The Nasdaq index’s year-to-date gain of more than 33% is far outpacing the Dow Jones Industrial Average’s rise of 23% and the 27% rally in the S&P 500. Fueling the Nasdaq’s rally is a hunt by investors to find faster-growing companies in an economy that has yet to show a sustained acceleration.
But unlike the Dow and the S&P 500, which are far into record territory, the Nasdaq remains roughly 20% below its dot-com-era peak. The index hit its all-time high of 5048.62 on March 10, 2000. On Tuesday it closed at 4017.75, up 23 points or 0.58% for the day.
Data showed demand for home building permits jumped 6.2% in October to an adjusted annual rate of 1.034 million, the highest level in more than five years. Economists had projected a rise to a pace of 930,000. The S&P/Case-Shiller 20 City home-price index for September rose 13.3% on the year, slightly better than expectations for it to show a rise of 13%.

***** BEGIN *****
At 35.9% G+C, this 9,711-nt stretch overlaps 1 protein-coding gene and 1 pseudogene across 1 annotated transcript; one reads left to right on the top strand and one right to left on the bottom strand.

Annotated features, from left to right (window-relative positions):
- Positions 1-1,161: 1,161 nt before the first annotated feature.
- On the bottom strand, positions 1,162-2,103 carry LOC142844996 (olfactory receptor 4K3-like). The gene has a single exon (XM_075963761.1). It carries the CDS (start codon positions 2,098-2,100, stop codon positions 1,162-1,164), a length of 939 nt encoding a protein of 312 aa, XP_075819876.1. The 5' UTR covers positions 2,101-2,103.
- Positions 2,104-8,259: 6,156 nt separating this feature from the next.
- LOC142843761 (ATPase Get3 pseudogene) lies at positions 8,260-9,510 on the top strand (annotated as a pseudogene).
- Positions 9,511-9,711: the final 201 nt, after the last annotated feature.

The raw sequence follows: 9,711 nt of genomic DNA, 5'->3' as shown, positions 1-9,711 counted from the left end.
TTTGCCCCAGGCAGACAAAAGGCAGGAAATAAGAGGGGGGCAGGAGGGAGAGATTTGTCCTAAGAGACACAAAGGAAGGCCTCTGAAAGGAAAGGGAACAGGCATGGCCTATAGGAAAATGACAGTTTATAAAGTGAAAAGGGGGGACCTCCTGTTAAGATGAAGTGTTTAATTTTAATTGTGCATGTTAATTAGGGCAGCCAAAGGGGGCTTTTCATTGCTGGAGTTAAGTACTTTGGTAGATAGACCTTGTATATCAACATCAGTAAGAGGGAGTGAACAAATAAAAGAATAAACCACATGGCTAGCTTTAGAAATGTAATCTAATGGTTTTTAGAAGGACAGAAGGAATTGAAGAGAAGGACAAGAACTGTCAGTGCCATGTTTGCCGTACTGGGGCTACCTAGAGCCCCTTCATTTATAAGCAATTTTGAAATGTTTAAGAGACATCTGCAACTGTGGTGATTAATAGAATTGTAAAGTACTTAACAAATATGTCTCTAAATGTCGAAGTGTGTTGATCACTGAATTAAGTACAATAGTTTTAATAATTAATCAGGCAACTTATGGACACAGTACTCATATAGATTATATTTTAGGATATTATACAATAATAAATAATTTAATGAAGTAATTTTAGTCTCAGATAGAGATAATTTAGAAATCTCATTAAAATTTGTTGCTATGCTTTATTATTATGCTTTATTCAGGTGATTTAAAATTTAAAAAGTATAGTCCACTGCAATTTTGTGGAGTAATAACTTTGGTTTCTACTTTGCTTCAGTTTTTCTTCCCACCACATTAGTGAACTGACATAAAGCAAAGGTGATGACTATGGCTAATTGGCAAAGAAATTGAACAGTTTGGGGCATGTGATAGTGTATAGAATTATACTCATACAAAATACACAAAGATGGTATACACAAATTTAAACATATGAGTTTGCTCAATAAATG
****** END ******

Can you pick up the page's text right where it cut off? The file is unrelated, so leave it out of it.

The Conference Board’s consumer-confidence index for November unexpectedly fell to 70.4 from 71.2 in October. Economists expected the index to show a rise to 73.0. The Conference Board said uncertainty about future employment and income prospects could make this a challenging holiday season for retailers.